Gavriel Salomon clarifies the oft-cited term ‘distributed cognition’:
I have come neither to bury the idea of distributed cognitions, on the basis of which I am developing new computer tools, nor to praise it. For the idea is novel and provocative. However, it can be carried too far. As is the case with so many other newly coined terms, “distributed cognitions” strongly illuminates one facet of an issue, sending to dark oblivion others. For the person with the hammer, the whole world looks like a nail; glass, toes, and skulls become endangered species. The same applies, I think, to distributed cognitions. The individual has been dismissed from theoretical considerations, possibly as in antithesis to the excessive emphasis on the individual by traditional psychological and educational approaches. But as a result the theory is truncated and conceptually unsatisfactory.
The issue of where cognitions reside, particularly when discussed in an educational context, cannot be dealt with in an either (in one’s head)/or (distributed) fashion. We have to consider the possibility that, while cognitions can be distributed, they need a few “sources” for this distribution such that they can operate conjointly. We also have to consider the possibility that each of these so-called sources, or intellectual partners, can also grow such that each subsequent joining of partners will become more intelligent.
Before we proceed, however, I would like to make a few comments about the word “distribution.” To be sure, the term means the absence of a clear, single locus, as when family responsibilities or financial investments become distributed over different individuals or portfolios. But this, of course, is not the whole story. Distribution also means sharing – sharing authority, language, experiences, tasks, and a cultural heritage. Unlike cognition and ability, which are tradi tionally seen to reside solely inside the individual (leading to the inevitable disregard for social, situational, and cultural contexts), distributed cognitions do not have a single locus “inside” the individual. Rather, they are “stretched over” (Cole, 1991; Lave, 1988); they are “in between” and are joindy composed in a system that comprises an individual and peers, teachers, or culturally provided tools.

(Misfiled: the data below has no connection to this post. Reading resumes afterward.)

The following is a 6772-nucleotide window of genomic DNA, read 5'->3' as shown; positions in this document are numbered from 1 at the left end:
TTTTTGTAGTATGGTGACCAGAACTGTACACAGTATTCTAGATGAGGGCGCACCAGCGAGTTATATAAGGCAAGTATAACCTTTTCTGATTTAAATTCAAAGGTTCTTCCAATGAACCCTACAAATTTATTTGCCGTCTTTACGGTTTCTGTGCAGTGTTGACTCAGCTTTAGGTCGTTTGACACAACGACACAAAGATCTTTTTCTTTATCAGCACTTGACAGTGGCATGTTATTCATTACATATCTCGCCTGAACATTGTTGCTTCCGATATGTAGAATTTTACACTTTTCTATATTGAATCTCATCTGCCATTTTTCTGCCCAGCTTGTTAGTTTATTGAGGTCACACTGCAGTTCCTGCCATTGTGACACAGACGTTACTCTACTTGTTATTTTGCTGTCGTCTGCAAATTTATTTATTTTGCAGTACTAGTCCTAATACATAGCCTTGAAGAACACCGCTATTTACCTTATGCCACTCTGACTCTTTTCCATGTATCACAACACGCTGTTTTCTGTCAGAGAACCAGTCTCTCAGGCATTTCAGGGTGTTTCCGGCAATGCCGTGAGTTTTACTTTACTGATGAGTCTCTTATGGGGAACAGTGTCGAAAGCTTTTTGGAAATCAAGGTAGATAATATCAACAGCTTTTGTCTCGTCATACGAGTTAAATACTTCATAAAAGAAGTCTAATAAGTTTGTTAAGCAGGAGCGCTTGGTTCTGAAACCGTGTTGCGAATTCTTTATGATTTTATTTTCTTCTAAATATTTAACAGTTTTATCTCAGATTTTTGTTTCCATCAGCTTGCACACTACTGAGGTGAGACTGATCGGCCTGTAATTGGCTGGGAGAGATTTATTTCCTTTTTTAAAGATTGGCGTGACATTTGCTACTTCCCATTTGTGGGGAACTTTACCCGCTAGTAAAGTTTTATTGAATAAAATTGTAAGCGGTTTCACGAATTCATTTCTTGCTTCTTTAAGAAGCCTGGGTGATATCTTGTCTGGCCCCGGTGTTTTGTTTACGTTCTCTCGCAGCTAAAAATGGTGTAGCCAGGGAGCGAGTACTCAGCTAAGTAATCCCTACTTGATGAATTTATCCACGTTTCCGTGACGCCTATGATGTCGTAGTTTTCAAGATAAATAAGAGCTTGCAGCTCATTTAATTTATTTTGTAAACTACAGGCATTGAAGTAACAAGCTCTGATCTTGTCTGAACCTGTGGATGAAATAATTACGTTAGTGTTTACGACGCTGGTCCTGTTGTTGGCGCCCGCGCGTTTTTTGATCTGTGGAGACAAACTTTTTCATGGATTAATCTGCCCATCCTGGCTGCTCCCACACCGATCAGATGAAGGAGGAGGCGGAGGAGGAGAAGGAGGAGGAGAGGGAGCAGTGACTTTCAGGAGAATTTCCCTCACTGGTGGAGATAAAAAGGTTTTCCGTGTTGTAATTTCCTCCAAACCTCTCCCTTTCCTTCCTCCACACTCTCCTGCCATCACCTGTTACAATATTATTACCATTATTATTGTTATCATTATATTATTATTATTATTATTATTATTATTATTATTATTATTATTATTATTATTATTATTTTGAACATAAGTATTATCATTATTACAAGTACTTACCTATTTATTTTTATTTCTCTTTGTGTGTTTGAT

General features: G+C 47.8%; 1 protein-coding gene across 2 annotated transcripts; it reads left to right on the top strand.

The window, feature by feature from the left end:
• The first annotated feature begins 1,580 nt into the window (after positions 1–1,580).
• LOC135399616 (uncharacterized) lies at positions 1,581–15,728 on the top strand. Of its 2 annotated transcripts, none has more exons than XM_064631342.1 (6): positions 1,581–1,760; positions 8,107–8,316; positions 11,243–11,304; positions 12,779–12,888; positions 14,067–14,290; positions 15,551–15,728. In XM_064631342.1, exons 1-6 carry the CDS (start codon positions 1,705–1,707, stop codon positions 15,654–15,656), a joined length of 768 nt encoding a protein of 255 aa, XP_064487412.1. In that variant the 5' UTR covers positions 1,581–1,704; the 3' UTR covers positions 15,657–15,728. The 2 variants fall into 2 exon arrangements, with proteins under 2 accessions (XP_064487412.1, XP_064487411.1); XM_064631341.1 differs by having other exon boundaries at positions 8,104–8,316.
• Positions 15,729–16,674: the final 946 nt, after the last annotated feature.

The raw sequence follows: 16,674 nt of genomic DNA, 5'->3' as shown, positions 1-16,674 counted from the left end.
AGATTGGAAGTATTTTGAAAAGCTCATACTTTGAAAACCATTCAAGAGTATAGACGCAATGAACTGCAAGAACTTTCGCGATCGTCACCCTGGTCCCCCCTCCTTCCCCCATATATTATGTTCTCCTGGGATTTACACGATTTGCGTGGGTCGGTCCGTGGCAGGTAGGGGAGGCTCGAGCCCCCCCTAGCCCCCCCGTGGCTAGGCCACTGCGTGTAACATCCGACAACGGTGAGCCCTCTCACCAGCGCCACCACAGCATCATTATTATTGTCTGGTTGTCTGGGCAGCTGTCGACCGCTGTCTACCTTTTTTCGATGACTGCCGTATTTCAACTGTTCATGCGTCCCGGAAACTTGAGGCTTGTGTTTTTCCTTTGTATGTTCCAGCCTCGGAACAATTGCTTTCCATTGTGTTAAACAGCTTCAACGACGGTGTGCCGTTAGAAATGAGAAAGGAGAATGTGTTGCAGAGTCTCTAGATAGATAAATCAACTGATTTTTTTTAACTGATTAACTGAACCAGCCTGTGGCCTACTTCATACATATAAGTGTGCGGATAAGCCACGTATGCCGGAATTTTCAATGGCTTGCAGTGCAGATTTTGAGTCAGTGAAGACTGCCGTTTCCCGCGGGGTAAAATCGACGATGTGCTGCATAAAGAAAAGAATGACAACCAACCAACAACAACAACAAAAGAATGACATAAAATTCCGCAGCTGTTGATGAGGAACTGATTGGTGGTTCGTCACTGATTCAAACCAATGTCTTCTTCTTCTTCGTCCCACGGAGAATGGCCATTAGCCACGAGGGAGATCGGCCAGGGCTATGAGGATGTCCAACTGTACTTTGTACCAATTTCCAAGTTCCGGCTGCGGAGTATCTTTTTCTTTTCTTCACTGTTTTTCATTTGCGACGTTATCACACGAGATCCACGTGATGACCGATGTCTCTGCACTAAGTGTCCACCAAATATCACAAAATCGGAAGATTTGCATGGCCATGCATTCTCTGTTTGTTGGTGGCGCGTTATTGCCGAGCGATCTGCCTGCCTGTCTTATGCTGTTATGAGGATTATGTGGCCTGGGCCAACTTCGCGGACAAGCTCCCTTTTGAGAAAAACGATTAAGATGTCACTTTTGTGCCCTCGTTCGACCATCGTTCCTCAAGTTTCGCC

Although I will try to show that not all cases of distributed cognitions are of the same nature, still, all of them share one important quality: The product of the intellectual partnership that results from the distribution of cognitions across individuals or between individuals and cultural artifacts is a joint one; it cannot be attributed solely to one or another partner. As Pea (1985) has put it, “Intelligence is not a quality of the mind alone, but a product of the relation between mental structures and the tools of the intellect provided by culture” (p. 168). The diagnoses rendered by a physician working with colleagues or with an intelligent expert system are the products of the distributed cognitions, “stretched over” the whole system. …
My point of departure is based on an article of belief: In a rapidly changing world, one of the most crucial outcomes one expects of education is students’ ability to handle new situations and meet new intellectual challenges. This would include the ability to off-load intellectual tasks onto the technological and social environment, as as well as other, less distributed competencies whose development resides from the intellectual partnership afforded by situations of distributed cognitions.
Salomon, Gavriel. 1993. “No distribution without individuals’ cognition: a dynamic interactional view.” In Distributed Cognitions: Psychological and Educational Considerations, Salomon, Gavriel (ed). Cambridge, UK: Cambridge University Press. pp. 111-4, 128-35. || Amazon || WorldCat